Exciting news is that In The Name of your Daughter will have its UK Premiere at the Raindance Festival in London.  It will show at the Vue Cinema in Piccadilly on Thursday 4th October at 6.30pm and Friday 5th October at 4pm.


The Raindance Film Festival is the largest independent film festival in the UK, officially recognised by the Academy of Motion Picture Arts and Sciences USA, the British Academy of Film and Television Arts and the British Independent Film Awards.

The Thursday showing will include a Q&A session with  Giselle Portenier (Director/Producer) and Christopher Browne (Executive Producer), while Giselle will also be on hand for a Q&A at the Friday showing. Rhobi Samwelly should also be in attendance.

This is an important event for TDT, as the film centres around the work of the Safe House in Mara, built through the generosity of donors large and small, who responded to TDT’s appeals.  In its first four years around 500 girls were protected and saved from FGM and Early Marriage through the amazing work of Rhobi and her teams. TDT also provided ‘seed money’ for the film itself.  We encourage all who can, to come and see the amazing work of Rhobi Samwelly in combatting FGM.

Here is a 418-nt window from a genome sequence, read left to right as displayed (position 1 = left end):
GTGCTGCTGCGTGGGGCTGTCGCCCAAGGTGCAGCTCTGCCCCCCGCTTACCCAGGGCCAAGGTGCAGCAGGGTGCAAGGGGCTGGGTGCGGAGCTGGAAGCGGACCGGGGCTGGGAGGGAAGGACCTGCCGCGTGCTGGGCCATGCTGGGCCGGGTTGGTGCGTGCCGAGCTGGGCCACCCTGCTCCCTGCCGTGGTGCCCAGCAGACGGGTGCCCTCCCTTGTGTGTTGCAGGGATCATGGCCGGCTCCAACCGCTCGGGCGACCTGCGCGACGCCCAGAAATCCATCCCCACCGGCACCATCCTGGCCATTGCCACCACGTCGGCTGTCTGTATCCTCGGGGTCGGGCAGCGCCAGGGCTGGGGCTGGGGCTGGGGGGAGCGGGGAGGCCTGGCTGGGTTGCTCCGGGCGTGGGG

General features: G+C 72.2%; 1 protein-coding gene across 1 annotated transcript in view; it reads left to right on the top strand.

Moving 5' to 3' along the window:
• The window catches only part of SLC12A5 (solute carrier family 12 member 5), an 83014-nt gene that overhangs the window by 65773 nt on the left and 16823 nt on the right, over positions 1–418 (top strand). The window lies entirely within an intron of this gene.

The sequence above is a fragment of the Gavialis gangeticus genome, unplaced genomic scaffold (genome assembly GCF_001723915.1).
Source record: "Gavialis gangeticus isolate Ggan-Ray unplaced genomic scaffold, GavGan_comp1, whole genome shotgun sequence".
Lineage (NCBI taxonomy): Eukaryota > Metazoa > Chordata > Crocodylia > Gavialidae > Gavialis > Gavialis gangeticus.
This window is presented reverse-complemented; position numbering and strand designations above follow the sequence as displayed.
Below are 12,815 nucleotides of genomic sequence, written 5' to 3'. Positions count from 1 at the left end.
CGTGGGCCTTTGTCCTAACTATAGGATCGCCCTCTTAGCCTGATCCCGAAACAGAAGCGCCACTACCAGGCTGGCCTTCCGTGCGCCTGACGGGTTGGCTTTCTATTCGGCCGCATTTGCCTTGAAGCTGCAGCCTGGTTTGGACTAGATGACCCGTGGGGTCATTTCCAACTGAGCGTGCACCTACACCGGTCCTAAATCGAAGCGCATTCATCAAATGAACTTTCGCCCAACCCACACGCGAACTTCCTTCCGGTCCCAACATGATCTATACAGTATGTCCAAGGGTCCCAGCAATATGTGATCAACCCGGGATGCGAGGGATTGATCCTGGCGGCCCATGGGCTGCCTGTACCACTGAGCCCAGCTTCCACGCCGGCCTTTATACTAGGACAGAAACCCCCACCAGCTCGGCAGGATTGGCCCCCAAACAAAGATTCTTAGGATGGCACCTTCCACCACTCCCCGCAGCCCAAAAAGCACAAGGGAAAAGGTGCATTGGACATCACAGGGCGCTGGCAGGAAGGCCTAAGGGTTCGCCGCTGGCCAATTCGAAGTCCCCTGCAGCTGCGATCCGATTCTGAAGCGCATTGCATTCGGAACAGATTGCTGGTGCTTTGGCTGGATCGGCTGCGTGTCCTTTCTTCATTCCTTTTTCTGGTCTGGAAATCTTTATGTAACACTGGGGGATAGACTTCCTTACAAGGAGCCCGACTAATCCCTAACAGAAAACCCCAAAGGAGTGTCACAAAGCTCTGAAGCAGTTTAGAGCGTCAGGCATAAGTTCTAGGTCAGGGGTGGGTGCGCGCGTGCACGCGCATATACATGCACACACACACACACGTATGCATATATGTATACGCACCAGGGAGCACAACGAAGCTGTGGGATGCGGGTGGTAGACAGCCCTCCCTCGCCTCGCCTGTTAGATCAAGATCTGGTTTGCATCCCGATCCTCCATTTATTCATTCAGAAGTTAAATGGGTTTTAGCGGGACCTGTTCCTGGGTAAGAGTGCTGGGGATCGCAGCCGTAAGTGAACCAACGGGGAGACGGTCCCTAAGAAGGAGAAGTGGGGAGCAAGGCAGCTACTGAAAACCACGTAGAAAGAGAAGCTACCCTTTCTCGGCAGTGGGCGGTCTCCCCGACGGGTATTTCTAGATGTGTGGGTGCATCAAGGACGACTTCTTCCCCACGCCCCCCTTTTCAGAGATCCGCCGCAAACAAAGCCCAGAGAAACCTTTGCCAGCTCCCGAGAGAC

December in northern Tanzania is “cutting season” – the school holiday period during which young girls between 8 and 15 (or even younger) are submitted to Female Genital Mutilation (FGM), in the name of tradition, curbing promiscuity, and securing a better bridal dowry. Torn between pressures from families and the wider community, and their own desire not to be “cut”, over 200 girls find their way to the safe house, run by the compassionate and commanding Rhobi. Some make a dangerous journey on foot; others are protected by teachers and the Women’s Division of the local police. Director Giselle Portenier follows the stories of these young girls, allowing them to speak of their own experiences. Family circumstances are revealed, with some girls being vocal and resistant, others finding it difficult to open up about this traumatic and personal issue. The challenge of fighting deep-seated tradition is constant, despite attempts by safe house staff, police, teachers, and the girls themselves, to educate about the dangers of FGM. Revealing and emotional, this documentary places the girls at the centre of their story, while highlighting their close family bonds and the efforts of others to end a practice that leaves girls mutilated or worse.